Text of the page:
The greatest debt of an editor, of course, is to the contributors to the volume. This case is no exception, given the thorough and perceptive contributions provided by the authors, discussants, the chairmen of the various sessions, and the members of the concluding panel discussion.

    Finally, I would like to thank Sara Kane of the Editorial Division of the International Monetary Fund for her valuable help in the editing of this volume. Thanks are also due to the Graphics Section of the International Monetary Fund, which was responsible for the production and design.

    Mario Monti


    Opening Remarks

    Giovanni Spadolini

    President of the Italian Senate and President of Università Bocconi

    Monetary and fiscal authorities, officials, and scholars from many countries are assembled here for three days to debate important and exacting issues. I wish them a pleasant stay and a successful outcome to the meeting, which will certainly produce rich results for scientific research and policies. Economic policies should never be devoid of or severed from the progress of research.

    The topic of the conference is very important: the role of budgetary policies in macroeconomic equilibrium and their relation to the financial markets. It is a central issue for both the international economy and for the economy of each individual country. But I would like to stress that it is particularly important in the Italian case, where for many years the public sector deficit and debt have profoundly conditioned the real and financial development of the economy. May I say that few other problems commanded so much of my attention and concern when I served as Prime Minister in 1981–83.

    In my present role as President of the Senate, I confront the same harsh and unyielding problem on the legislative front. I do so at a time when tensions and contradictions not intrinsic to constitutional questions are besieging the political institutions and when there is a great risk of confusing the need to change worn-out mechanisms with the carrying out of the many constitutional principles and imperatives that, so far, have been impeded or blocked. The two issues are connected, though different.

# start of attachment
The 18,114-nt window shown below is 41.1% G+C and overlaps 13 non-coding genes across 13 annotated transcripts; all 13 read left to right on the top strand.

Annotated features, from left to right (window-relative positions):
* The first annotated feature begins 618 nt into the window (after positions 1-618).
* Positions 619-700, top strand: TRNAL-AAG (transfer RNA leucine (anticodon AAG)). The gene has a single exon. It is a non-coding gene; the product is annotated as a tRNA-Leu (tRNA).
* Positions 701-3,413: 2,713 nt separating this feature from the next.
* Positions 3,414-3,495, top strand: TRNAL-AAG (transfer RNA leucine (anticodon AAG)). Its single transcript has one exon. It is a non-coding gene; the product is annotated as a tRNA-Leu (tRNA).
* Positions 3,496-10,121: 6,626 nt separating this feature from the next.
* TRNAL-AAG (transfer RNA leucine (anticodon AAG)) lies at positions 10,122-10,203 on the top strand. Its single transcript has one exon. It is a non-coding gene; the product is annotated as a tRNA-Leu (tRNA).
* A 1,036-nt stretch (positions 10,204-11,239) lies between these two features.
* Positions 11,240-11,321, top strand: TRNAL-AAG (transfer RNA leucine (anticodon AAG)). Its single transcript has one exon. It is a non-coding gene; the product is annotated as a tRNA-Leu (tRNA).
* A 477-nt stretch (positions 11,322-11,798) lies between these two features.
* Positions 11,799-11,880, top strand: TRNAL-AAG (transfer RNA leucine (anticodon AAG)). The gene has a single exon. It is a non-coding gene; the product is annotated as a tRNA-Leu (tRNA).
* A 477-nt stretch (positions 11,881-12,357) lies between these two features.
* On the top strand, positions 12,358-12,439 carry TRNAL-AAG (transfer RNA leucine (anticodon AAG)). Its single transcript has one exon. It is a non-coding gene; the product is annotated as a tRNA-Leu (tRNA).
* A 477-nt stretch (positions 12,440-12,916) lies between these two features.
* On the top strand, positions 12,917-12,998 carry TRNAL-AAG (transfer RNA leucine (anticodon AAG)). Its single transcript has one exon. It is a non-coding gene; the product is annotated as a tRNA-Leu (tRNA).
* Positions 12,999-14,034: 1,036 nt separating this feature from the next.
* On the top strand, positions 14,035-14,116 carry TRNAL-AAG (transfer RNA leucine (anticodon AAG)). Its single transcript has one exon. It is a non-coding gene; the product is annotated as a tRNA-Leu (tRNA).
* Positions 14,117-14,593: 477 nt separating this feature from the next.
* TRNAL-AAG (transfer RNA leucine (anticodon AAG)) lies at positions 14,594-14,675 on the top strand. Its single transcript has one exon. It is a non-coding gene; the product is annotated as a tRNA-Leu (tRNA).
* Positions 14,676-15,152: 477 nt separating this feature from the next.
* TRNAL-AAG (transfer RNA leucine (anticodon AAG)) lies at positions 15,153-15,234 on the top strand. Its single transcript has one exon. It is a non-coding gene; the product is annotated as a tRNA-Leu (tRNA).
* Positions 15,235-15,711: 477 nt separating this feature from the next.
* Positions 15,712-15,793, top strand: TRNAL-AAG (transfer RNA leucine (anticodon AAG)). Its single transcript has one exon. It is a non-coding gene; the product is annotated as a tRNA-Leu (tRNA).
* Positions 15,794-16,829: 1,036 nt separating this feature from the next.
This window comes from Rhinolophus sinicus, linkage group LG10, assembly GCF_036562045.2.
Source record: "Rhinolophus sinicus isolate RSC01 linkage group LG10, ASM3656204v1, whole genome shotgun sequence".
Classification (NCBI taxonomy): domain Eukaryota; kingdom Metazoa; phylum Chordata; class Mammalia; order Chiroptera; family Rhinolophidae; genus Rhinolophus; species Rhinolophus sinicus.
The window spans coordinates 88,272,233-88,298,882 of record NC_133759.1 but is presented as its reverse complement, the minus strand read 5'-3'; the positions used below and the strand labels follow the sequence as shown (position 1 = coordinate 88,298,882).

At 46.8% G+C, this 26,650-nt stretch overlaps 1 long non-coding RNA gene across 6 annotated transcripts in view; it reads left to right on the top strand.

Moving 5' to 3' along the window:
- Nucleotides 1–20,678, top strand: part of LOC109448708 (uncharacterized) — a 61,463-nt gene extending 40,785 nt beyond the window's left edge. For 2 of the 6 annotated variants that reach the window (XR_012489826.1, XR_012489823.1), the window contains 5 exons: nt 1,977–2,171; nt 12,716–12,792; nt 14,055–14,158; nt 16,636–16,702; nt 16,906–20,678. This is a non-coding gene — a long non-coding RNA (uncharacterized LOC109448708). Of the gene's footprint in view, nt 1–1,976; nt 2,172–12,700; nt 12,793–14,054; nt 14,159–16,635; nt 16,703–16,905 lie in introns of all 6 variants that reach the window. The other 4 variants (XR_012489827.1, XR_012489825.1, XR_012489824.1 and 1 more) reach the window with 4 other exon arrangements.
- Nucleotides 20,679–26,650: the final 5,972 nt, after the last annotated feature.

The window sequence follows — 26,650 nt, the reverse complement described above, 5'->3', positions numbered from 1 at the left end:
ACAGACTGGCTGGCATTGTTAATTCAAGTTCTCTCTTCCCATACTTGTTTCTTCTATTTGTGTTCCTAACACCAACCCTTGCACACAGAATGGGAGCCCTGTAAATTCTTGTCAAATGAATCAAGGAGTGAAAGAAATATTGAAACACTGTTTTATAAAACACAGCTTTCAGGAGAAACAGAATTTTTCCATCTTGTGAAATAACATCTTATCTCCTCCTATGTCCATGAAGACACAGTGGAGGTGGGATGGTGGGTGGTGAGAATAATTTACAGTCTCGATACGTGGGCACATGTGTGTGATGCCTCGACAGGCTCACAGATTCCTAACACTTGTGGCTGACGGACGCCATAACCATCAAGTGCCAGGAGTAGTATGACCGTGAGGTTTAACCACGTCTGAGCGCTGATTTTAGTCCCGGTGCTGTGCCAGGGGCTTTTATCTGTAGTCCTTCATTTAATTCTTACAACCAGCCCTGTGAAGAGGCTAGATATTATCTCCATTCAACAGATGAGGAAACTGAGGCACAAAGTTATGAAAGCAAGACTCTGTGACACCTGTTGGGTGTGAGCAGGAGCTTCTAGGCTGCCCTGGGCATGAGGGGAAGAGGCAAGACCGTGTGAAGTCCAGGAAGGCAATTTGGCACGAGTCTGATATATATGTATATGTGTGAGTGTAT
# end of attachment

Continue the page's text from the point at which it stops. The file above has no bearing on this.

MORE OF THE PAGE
The role of Parliament becomes increasingly delicate and crucial in the drawing up of the government budget and in determining its level of consistency and rigor. This role will be reinforced and will become more reliable once parliamentary regulations and work procedures of the Houses are revised. The revision of Article 81 of the Italian Constitution is at the center of these institutional debates. The provisions of this article have been too often eluded or avoided, causing—in both recent and less recent times—a runaway, ever increasing public deficit.

    I am thinking, in particular, about the last subsection of Article 81: “Every law issued which entails new and increased expenses must indicate the means with which these expenses are to be met.” And I am also thinking about the constitutional provision that links the legislative function with the duty to impede the kinds of increases in public spending that would compromise the governance of the economy.

    This last subsection originated at the Constituent Assembly, thanks to the courageous initiative of Luigi Einaudi, the future President of the Republic. The initiative was undertaken to prevent members of Parliament—whose object was “becoming popular,” in the words of Einaudi—from proposing expenditures “without even considering the necessary means to meet them.”

    Now, forty years after the drafting of the Republican Constitution, fulfilling and applying the provisions of Article 81 mean recovering that sense of the state and that consciousness of public duties that have been handed down uncorrupted by “our founding fathers,” so that we do not lose the principle of good governing and administration of our country.

    The topic of public spending control is in itself a theme that justifies a conference. But this particular conference is also important because it has been organized in collaboration with the International Monetary Fund. It is superfluous to remind everyone of the prestige of this institution, its contributions to the planning and management of economic and financial policies of industrialized and developing countries, to the compilation of statistical information, to analyses of economic trends, and, in general, to economic research.

    With Italy, the International Monetary Fund has always played the important role of stimulating budget adjustments, and in this meeting, the Fund again provides this impetus.